Why Josh Leivo re-signed with the Maple Leafs

Watch as Toronto Maple Leaf Josh Leivo speaks to the media about his new contract extension before the team takes on the Montreal Canadiens.

MONTREAL – When Kari Leivo learned of his son’s one-year, $925,000 contract extension Friday afternoon through the media, he called Josh right away.

“He was screaming. Same thing as when I got drafted,” said Josh Leivo Saturday morning at Bell Centre. “All smile—ear to ear.”

Leivo looked a lot like the way he describes his dad — happy, relieved, excited — following another one of his prolonged morning game-day skates, the routine of the healthy scratch.

Keep positive. Put in the work. Patiently wait for your chance, then seize with verve when it finally arrives.

Josh Leivo’s wallet is thickening at a time when his HockeyDB page is thinning.

He squeezed into a mere 13 games for the Leafs (and five for the AHL Marlies) in 2016-17, but posted an impressive 10 points. Enough to earn him expansion-draft protection from GM Lou Lamoriello and sporadic “Free Leivo!” protests from Leafs Nation diehards.

This season the extra winger’s mission of cracking the dang lineup only got tougher with the summer addition of future Hall of Famer Patrick Marleau and the contractual call-up of Nikita Soshnikov.

Even with minor injuries to forwards Matt Martin, James van Riemsdyk and Auston Matthews, Leivo has just five games played, notching one assist. Coach Mike Babcock played him a two-season ice-time low of 9:35 in his most recent appearance, Saturday’s 4-1 win in Boston.

“I don’t think it’s gone as good for him this year as it did last year. He’s gotta get to work,” Babcock said. “When he gets his next opportunity, you gotta take someone’s job.”

Leivo says his raise came together quickly.

“We were just talking, and they just wanted me to have the security so I could play a game and not have to worry about the next year,” Leivo explained. “It feels great. I get to focus now on just playing.”

Want to livestream 56 Leafs games this season? See how you can stream this + over 300 regular season NHL games with Sportsnet NOW.

The message from Lamoriello was a simple one: Stick with it.

“He’s proud of me, how I work hard,” Leivo said. “He said, ‘It’s well earned.’”

From management’s perspective, signing Leivo means they won’t lose him as a Group VI unrestricted free agent, which would’ve been the case had he remained unsigned and not played 39 games this season. The extra year of control (and RFA status on July 1, 2019) also increases Leivo’s worth on the trade market, should Toronto elect to move him at some point.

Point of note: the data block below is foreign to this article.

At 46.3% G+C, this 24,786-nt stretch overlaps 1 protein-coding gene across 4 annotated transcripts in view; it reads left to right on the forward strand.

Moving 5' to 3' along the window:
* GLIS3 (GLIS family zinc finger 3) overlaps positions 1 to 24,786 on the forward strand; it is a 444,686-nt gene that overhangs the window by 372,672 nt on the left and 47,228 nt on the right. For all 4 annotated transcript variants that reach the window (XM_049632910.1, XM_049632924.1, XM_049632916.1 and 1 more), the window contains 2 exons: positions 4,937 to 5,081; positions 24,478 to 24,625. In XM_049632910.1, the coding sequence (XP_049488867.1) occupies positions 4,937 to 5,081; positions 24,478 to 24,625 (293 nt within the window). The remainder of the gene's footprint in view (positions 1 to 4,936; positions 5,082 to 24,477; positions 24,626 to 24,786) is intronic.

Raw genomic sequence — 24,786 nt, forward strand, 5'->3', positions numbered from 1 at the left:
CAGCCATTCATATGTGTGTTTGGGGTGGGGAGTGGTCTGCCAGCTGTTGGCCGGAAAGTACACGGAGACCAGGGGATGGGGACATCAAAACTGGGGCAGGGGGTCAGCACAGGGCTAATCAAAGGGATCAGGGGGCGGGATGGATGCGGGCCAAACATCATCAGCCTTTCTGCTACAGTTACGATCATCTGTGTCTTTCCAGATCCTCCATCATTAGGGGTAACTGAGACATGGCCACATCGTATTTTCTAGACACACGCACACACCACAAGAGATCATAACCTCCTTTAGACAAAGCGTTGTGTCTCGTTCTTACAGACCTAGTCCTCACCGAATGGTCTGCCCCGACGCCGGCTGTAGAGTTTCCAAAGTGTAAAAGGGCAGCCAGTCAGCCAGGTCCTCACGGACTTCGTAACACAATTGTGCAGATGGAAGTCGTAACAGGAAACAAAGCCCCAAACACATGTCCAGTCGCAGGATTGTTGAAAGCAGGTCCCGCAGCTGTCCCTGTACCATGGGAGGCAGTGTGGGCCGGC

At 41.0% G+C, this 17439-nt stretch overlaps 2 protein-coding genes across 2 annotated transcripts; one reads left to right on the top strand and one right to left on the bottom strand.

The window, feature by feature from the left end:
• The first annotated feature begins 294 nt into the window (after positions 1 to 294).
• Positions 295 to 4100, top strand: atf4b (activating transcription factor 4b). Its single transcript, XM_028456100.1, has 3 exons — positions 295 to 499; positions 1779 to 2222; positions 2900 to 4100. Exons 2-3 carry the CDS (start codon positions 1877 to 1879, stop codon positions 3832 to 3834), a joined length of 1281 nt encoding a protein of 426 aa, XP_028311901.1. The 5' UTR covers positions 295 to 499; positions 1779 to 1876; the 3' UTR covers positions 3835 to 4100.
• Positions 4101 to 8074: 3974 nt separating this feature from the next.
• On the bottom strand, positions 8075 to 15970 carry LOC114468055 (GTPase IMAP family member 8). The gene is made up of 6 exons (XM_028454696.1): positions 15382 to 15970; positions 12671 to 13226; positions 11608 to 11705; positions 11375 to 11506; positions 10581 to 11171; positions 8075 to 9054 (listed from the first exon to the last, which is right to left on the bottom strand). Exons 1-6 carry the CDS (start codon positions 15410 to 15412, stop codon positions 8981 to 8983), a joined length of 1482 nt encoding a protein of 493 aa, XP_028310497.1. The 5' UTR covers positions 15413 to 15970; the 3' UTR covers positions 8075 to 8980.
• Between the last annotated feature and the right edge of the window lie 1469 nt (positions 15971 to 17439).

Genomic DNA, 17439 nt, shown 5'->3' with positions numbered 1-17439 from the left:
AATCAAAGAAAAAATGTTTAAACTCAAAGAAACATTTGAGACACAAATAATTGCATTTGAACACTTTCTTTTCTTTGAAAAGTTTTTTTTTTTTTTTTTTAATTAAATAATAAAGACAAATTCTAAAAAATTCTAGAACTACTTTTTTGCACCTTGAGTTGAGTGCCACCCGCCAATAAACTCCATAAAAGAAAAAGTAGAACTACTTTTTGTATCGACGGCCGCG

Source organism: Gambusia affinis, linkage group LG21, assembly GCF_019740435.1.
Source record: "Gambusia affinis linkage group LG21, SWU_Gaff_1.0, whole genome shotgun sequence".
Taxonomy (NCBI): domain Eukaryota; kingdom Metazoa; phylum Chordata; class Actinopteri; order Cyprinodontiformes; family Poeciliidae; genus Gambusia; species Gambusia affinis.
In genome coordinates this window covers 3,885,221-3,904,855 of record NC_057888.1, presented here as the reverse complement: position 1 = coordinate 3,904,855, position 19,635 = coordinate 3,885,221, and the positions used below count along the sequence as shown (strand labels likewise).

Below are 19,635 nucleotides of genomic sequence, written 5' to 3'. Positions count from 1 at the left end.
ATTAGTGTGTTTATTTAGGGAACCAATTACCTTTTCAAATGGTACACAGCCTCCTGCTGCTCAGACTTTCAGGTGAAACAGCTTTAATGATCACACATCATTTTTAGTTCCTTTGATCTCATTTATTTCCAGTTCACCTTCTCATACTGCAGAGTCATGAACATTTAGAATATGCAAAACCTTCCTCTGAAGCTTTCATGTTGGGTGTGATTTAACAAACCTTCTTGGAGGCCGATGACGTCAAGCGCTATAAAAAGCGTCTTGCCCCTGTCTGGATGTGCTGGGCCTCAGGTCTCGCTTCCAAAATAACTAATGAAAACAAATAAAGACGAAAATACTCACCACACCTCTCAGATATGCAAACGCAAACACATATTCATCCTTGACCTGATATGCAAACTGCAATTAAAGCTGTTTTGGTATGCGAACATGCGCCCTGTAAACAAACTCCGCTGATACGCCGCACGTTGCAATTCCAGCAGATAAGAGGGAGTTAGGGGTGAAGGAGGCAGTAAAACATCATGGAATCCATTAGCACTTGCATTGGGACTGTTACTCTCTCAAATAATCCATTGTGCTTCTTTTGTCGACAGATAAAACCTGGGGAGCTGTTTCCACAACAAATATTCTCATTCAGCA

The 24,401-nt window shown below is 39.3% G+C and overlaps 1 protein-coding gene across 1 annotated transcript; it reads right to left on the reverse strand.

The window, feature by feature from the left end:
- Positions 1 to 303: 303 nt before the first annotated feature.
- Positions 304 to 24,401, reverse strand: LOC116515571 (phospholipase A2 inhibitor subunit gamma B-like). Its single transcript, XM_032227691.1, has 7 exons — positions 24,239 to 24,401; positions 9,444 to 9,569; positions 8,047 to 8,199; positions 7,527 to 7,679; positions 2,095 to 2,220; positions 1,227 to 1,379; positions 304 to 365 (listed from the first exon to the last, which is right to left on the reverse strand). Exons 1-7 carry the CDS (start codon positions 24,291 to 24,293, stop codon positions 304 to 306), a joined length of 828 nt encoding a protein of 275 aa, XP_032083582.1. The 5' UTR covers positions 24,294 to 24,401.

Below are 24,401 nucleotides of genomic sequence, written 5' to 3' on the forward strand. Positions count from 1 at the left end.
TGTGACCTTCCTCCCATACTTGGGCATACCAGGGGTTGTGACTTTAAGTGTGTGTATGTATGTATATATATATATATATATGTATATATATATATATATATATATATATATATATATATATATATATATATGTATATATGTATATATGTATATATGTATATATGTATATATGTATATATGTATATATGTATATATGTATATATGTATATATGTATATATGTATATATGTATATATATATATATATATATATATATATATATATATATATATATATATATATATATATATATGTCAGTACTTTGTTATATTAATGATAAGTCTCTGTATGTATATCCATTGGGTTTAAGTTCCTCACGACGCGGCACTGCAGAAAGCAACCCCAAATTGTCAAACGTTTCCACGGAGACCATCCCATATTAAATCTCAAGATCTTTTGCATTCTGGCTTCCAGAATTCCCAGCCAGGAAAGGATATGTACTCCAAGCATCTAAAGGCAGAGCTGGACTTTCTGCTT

From the player’s point of view, he just got guaranteed money and a job for 2018-19. That’s something fellow Leafs forwards Leo Komarov, Tyler Bozak, Dominic Moore, William Nylander, van Riemsdyk and Soshnikov don’t have, yet.

Frankly, the chances of Leivo — who can slide onto the second power-play unit — getting regular run next season in Toronto are better, especially if van Riemsdyk and/or Komarov chase dollars elsewhere.

“He’s a player that we like,” Babcock said. “So if you like a guy, why wouldn’t you [re-sign him]?”

Who knows what a 25-year-old with less than 50 NHL games experience and fewer than 10 goals would fetch on the open market? Leivo says he wasn’t tempted to find out.

“I like the security better,” Levio said. The GTA native clearly doesn’t just want to be an NHLer but a Toronto Maple Leaf. (Throw Connor Brown in that same boat.)

Leivo says he loves “everything” about belonging to this club.

“The atmosphere, the fans, the city’s great. Being from Richmond Hill and Innisfil, it’s really close to home, so it’s an awesome feeling, and I’m happy to have another year,” he said. “It’s kind of a fun room right now.”

Mitch Marner says Leivo is a fun-loving guy who jokes around in the dressing room. Van Riemsdyk has been impressed by the kid’s attitude through a series of benchings.

“I’m sure for him there’s those frustrations from being in and out of the lineup and wanting to be playing more, but he’s handled that very well,” van Riemsdyk said.

That means never venting those frustrations publicly, a sure ticket out of town.

That also means bag skates and weight-room sessions to improve his stride and strength.

Ryan Dixon and Rory Boylen go deep on pucks with a mix of facts and fun, leaning on a varied group of hockey voices to give their take on the country’s most beloved game.

Taking cues from Marlies forward Rich Clune, another guy who must work hard to remain a pro, Leivo was a gym rat this summer. During testing at camp, only Clune could dead-lift more than the six-foot-two, 210-pound Leivo.

“I can’t get too emotional,” Leivo said. “I just have to keep working hard. I think every game I’ve gotten into, I’ve done OK.”

Kari Leivo has a HockeyDB page, too. It’s one line long and includes one gaudy number: 493 penalty minutes in 42 games with the OJHL’s Richmond Hill Dynes in 1985-86.

“It’s a good stat for him,” Leivo smiled. “He used to be a fighter back in the day. I think I got the skill side out of him. I don’t think he wanted me doing that stuff, but I think I can hold my own.”